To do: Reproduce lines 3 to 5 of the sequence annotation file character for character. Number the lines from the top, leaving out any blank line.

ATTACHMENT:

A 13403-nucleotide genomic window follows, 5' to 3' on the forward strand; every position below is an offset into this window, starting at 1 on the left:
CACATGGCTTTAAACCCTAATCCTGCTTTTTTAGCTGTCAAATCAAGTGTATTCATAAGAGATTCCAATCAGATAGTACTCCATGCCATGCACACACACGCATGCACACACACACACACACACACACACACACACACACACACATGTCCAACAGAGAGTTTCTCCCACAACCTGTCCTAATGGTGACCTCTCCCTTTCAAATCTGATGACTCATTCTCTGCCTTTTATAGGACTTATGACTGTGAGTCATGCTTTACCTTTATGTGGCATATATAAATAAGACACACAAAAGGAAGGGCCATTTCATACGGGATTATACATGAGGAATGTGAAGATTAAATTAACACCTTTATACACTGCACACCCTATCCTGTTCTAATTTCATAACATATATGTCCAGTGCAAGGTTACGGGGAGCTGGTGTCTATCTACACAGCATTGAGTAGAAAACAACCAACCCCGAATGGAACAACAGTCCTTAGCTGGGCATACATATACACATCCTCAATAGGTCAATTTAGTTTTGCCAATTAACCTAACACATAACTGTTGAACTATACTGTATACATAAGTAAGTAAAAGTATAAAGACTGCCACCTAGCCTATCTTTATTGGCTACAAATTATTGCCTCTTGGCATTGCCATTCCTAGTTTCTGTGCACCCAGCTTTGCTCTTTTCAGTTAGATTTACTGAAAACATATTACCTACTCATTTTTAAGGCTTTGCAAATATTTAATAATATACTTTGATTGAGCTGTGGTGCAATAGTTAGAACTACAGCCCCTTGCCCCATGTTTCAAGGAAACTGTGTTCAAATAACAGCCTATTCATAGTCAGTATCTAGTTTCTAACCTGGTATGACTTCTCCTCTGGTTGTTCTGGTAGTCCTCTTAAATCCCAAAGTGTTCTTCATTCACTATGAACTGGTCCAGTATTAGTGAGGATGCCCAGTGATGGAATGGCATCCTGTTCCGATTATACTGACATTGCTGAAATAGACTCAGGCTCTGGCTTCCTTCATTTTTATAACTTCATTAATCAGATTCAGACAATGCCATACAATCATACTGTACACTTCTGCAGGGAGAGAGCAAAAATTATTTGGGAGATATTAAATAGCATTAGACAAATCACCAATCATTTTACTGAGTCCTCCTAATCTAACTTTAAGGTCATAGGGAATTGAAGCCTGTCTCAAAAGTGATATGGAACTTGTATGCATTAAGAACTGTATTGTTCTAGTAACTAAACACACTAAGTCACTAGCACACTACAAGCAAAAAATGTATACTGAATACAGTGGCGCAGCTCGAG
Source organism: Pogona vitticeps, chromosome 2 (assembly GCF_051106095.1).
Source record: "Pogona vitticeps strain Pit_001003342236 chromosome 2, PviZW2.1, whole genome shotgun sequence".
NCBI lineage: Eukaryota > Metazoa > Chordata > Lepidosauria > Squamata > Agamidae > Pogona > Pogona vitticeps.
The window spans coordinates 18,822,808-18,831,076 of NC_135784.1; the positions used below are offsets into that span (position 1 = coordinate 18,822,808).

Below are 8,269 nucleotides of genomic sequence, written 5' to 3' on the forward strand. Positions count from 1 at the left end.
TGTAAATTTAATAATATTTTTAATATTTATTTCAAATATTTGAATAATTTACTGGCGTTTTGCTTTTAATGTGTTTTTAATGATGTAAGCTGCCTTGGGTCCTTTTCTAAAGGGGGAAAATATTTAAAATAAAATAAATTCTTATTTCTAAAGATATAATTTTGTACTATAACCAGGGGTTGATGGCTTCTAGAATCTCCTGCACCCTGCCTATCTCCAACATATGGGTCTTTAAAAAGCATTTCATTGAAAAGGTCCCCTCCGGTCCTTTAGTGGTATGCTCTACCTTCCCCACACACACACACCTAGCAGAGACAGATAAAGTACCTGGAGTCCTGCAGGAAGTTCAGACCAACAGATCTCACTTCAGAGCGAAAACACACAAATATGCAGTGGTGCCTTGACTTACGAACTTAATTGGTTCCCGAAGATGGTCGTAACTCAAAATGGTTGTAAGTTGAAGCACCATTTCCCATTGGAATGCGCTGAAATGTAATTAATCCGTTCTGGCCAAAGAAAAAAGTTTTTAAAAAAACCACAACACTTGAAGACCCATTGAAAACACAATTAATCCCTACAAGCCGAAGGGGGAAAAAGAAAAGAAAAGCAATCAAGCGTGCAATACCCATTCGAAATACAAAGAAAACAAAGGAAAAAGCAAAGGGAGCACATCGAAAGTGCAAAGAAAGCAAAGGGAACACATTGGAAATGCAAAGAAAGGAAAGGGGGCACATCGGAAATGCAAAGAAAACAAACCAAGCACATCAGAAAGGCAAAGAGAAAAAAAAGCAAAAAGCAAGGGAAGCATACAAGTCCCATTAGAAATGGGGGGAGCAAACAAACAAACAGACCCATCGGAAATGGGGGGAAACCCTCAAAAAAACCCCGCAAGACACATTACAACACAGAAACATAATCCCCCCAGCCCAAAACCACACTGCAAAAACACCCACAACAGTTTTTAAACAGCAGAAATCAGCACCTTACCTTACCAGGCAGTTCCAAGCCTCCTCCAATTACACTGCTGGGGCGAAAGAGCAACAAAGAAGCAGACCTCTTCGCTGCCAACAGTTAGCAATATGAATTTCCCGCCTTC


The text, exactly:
Source organism: Pogona vitticeps, chromosome 2 (assembly GCF_051106095.1).
Source record: "Pogona vitticeps strain Pit_001003342236 chromosome 2, PviZW2.1, whole genome shotgun sequence".
NCBI lineage: Eukaryota > Metazoa > Chordata > Lepidosauria > Squamata > Agamidae > Pogona > Pogona vitticeps.